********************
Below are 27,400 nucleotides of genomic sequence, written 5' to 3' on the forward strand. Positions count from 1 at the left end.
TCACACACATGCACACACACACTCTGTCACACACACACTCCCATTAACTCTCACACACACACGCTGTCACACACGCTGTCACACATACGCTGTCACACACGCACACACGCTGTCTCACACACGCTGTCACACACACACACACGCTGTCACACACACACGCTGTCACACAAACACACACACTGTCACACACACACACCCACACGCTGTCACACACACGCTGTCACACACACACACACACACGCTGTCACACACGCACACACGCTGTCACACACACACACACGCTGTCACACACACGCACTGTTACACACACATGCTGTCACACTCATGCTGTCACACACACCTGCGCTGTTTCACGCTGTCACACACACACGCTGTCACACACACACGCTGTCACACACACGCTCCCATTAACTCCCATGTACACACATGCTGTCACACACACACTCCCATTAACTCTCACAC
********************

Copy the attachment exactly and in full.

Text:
Below are 27,400 nucleotides of genomic sequence, written 5' to 3' on the forward strand. Positions count from 1 at the left end.
TCACACACATGCACACACACACTCTGTCACACACACACTCCCATTAACTCTCACACACACACGCTGTCACACACGCTGTCACACATACGCTGTCACACACGCACACACGCTGTCTCACACACGCTGTCACACACACACACACGCTGTCACACACACACGCTGTCACACAAACACACACACTGTCACACACACACACCCACACGCTGTCACACACACGCTGTCACACACACACACACACACGCTGTCACACACGCACACACGCTGTCACACACACACACACGCTGTCACACACACGCACTGTTACACACACATGCTGTCACACTCATGCTGTCACACACACCTGCGCTGTTTCACGCTGTCACACACACACGCTGTCACACACACACGCTGTCACACACACGCTCCCATTAACTCCCATGTACACACATGCTGTCACACACACACTCCCATTAACTCTCACAC